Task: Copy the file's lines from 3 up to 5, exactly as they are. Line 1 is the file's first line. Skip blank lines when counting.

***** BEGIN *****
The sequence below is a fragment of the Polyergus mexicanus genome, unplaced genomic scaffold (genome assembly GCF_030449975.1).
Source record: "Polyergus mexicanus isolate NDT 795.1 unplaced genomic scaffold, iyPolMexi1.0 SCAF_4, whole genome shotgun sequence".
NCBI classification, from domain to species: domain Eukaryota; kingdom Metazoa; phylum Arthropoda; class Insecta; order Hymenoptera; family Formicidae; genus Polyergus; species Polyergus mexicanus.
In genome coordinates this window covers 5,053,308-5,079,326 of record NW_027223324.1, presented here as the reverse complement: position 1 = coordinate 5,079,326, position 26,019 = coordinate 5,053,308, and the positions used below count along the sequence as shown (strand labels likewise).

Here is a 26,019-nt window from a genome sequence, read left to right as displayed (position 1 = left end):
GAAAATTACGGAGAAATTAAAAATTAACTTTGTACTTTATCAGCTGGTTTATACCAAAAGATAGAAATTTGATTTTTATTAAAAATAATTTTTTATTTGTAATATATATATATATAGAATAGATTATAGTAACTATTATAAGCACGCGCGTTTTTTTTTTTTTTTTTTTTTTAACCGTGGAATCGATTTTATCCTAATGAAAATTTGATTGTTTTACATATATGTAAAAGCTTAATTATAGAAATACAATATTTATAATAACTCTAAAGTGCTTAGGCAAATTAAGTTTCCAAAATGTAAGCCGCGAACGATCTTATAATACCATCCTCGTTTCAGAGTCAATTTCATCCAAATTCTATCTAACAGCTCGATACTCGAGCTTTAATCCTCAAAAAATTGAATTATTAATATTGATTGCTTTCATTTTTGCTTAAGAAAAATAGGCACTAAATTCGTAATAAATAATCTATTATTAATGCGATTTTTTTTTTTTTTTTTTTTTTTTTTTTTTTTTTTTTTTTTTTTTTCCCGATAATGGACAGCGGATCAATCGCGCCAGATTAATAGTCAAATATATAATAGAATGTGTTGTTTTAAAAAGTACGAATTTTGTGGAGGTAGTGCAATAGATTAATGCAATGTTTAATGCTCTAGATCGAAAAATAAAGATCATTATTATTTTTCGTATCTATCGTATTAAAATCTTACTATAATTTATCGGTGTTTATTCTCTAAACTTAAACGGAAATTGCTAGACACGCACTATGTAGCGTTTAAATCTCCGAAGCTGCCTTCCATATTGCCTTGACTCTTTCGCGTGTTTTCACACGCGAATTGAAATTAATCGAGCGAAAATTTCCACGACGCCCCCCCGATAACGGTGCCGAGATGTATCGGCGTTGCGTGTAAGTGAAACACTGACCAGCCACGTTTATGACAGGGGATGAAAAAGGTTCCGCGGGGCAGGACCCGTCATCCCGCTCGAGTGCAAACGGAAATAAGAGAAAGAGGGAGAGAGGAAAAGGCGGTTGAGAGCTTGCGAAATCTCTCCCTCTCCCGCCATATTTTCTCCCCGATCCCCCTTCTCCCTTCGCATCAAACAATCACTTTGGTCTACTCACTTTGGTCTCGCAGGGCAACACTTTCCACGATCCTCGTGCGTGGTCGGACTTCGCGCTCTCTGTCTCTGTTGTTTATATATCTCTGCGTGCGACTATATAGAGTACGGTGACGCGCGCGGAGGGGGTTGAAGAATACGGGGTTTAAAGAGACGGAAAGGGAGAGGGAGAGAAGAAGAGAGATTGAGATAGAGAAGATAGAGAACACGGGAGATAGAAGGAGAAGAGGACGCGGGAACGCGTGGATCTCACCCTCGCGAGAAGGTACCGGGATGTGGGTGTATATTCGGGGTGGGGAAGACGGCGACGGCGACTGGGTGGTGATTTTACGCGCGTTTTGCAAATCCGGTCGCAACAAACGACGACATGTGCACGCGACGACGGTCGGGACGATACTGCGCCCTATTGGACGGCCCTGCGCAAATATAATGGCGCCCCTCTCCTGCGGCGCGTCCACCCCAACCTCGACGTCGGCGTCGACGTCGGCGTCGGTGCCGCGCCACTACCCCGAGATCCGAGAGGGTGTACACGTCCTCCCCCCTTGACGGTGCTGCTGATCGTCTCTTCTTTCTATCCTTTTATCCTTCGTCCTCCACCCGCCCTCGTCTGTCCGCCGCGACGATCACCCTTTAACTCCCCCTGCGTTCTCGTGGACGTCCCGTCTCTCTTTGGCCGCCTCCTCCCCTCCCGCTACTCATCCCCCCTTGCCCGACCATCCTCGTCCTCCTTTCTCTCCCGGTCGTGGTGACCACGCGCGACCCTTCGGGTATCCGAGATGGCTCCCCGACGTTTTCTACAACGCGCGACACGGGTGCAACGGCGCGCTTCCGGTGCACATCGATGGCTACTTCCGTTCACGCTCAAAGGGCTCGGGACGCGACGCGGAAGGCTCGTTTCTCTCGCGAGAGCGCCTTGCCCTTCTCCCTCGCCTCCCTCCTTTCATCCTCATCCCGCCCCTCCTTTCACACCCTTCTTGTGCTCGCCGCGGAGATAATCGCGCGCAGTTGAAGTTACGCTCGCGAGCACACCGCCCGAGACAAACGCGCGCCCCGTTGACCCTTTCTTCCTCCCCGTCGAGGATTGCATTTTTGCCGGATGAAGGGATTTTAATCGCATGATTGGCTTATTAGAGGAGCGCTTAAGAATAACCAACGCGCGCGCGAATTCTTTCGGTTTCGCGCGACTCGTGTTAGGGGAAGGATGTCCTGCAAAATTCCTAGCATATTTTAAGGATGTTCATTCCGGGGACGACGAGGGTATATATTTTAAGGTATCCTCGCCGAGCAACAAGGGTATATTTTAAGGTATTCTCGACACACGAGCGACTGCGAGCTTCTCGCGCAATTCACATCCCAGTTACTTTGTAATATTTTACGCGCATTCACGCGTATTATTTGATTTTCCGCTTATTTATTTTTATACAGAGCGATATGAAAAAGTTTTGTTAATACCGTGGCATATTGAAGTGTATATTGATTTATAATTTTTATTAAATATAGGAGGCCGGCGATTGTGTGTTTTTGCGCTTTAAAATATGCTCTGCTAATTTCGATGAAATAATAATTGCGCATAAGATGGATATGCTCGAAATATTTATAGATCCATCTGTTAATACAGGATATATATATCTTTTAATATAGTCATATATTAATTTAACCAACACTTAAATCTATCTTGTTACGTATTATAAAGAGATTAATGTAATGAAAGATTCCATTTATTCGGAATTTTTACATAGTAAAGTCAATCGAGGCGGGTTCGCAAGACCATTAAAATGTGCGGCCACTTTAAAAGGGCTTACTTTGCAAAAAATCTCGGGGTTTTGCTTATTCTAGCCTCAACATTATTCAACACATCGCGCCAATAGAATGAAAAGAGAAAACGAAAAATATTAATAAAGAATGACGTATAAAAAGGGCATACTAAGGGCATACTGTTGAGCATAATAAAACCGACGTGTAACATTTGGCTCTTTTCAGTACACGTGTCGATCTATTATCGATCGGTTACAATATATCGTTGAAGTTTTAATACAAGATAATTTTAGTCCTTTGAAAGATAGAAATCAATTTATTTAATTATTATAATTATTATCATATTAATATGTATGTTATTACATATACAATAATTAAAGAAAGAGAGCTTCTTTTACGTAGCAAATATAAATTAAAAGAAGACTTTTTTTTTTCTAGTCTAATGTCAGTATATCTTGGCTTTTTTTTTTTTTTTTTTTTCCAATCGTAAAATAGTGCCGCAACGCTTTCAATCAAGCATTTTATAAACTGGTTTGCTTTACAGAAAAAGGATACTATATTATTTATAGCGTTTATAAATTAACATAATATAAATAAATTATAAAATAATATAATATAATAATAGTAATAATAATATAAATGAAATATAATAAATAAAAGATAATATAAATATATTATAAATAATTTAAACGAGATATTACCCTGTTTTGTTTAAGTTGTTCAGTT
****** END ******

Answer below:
NCBI classification, from domain to species: domain Eukaryota; kingdom Metazoa; phylum Arthropoda; class Insecta; order Hymenoptera; family Formicidae; genus Polyergus; species Polyergus mexicanus.
In genome coordinates this window covers 5,053,308-5,079,326 of record NW_027223324.1, presented here as the reverse complement: position 1 = coordinate 5,079,326, position 26,019 = coordinate 5,053,308, and the positions used below count along the sequence as shown (strand labels likewise).

Here is a 26,019-nt window from a genome sequence, read left to right as displayed (position 1 = left end):